A barrister is being investigated over allegations of professional misconduct after some of his tweets sparked anger among the public.
Jon Holbrook, formerly a member of Cornerstone Barristers, faces a £50,000 fine or disbarment over 18 tweets sent between March 2019 and November 2020.
They include his description of Ruby Williams, a teenager who won compensation after being repeatedly sent home from school over the size of her Afro, as a "stroppy teenager of colour".
He also described students at Pimlico Academy, who began protesting at the end of March against uniform policies they deemed to be discriminatory, as "stroppy teenagers of colour".
Holbrook claims that the Bar Standards Board (BSB), which regulates barristers and specialised legal services businesses in England and Wales, told him they had launched the investigation in April, after they deemed the tweets a breach of the BSB Handbook.
He says the board has accused him of making comments "designed to demean or insult a teenager and...demean or insult others including Muslims, homosexuals and women" and tweets which "may be considered distasteful or offensive by others".
Holbrook has released a 33-page response, concluding "there is no proper basis for any charge".
The barrister, who was expelled from chambers after his refusal to delete the tweet about Ruby Williams, told Yahoo News UK: "By formally investigating 18 of my tweets the Bar Standards Board has demonstrated it is not possible to practise as a barrister whilst expressing centre-right opinions."
"By limiting free speech to those who do not practise as barristers my professional regulator has aligned itself with the woke left and demonstrated that it is a menace to democracy which is premised on every citizen’s right to express their political opinions on issues of public interest."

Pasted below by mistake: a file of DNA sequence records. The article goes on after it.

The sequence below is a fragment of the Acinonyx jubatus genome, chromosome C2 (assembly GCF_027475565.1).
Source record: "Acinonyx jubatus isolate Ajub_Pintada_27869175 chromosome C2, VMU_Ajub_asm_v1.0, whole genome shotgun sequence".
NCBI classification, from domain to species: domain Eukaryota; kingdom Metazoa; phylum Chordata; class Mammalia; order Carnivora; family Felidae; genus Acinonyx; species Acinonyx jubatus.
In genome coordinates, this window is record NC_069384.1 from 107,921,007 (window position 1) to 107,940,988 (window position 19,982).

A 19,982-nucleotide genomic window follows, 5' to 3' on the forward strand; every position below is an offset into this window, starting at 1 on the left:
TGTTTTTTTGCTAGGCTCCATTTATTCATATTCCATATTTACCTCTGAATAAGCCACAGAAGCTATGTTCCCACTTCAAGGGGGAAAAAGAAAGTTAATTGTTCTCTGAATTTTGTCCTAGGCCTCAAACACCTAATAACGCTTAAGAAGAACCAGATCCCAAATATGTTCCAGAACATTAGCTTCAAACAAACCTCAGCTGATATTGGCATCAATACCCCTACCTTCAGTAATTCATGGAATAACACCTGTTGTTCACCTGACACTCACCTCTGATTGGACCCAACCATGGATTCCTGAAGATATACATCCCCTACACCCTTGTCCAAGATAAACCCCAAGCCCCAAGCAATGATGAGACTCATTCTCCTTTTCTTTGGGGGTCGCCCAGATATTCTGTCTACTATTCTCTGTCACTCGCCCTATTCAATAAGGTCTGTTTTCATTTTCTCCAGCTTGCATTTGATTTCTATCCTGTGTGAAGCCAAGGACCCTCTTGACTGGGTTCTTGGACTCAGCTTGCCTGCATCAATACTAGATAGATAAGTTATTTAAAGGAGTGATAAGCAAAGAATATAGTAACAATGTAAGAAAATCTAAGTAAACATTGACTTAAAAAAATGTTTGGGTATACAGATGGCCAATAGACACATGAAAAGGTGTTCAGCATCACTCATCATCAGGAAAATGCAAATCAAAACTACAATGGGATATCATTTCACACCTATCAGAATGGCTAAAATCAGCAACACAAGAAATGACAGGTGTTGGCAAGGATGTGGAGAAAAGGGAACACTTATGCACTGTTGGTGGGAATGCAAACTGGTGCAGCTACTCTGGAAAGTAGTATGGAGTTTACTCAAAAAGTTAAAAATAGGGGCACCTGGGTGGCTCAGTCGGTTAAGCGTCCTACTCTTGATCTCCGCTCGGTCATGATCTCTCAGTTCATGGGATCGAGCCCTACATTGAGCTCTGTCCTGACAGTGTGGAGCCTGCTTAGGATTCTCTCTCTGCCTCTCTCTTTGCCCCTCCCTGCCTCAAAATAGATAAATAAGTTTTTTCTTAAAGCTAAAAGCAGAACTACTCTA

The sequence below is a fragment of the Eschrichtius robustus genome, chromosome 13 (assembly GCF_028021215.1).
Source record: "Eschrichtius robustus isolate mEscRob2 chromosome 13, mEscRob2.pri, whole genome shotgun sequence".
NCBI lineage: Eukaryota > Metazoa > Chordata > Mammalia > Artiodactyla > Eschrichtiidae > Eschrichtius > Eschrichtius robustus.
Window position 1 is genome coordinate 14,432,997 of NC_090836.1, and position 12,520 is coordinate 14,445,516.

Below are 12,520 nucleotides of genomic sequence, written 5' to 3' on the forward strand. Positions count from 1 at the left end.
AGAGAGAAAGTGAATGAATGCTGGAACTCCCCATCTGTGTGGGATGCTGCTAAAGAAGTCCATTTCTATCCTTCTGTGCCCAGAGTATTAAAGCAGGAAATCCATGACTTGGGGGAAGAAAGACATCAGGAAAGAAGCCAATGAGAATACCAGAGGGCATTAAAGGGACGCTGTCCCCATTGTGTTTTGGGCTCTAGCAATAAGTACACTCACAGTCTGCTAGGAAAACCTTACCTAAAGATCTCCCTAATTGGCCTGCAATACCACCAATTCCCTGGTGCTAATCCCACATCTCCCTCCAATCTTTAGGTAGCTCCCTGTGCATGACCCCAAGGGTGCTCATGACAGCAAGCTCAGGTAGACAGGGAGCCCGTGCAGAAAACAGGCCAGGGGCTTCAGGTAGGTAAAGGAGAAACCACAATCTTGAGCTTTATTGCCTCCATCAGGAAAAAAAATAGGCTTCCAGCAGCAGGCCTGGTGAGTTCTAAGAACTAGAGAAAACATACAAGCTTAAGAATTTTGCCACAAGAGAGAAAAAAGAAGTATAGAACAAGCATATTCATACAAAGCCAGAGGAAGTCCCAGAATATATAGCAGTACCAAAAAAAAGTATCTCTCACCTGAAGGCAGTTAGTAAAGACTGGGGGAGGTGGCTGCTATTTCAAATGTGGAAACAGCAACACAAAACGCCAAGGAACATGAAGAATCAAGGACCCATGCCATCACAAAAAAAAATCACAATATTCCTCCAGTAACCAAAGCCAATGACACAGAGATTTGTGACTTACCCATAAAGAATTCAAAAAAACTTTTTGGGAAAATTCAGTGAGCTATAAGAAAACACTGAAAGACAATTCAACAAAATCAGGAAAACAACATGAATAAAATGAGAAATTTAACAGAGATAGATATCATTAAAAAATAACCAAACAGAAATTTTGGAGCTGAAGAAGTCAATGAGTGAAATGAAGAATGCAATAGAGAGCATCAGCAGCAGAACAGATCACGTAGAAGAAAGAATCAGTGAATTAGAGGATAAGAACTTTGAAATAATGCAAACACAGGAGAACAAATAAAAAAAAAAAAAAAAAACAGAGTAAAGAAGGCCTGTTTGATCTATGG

In February 2020, Ruby received £8,500 in an out-of-court settlement after her family took legal action against The Urswick School in Hackney, east London.
The EHRC had claimed she had been discriminated against on the basis of her race. She was sent home while studying for her GCSEs and the school used a Year 7 photo of her with straight hair for her Year 11 yearbook.
She said the school claimed her hair was “too big”, that it distracted other pupils and blocked views of the whiteboard in class. She said she had felt “humiliated” by the experience.
Kate Williams, Ruby's mother, said she complained to the BSB in January and is "thankful to all the other people who also alerted them to Holbrook's comments."
Watch: Teenager awarded £8,500 payout after Afro hair discrimination
Kate said: "Reading his [Holbrook's] defence has made me realise that the comments he made about Ruby's case were part of an overall pattern of behaviour. I feel sad for Ruby that it took her being targeted in this way, before action has been taken about his many concerning tweets."
Kate added that Holbrook "continuously ignored my [sic] requests to discuss the details of our case yet he reads what I post on Twitter. I made a joke about Ruby getting modelling work and he has mentioned this in articles and now in his official answer to the BSB. Like most parents, I am amazed by how beautiful my daughter is but she has no desire to be a model. She is a marketing student at the University of Manchester. She is already a qualified make-up artist, a working beauty specialist and a campaigner regarding hair discrimination."
"As a teacher, my main reflection about this experience of the legal world is that I am impressed that their systems of accountability are working. I am still heartbroken that my own profession does not seem to hold each other accountable in terms of how we are treating children regarding the Equality Act 2010. We have a public duty but unfortunately schools seem to be free to decide when to follow the law and when not to."
The BSB told Yahoo News UK that it does not comment on whether or not it received any information about potential misconduct by a barrister as procedures are usually conducted confidentially unless they result in a listing for a disciplinary tribunal hearing.
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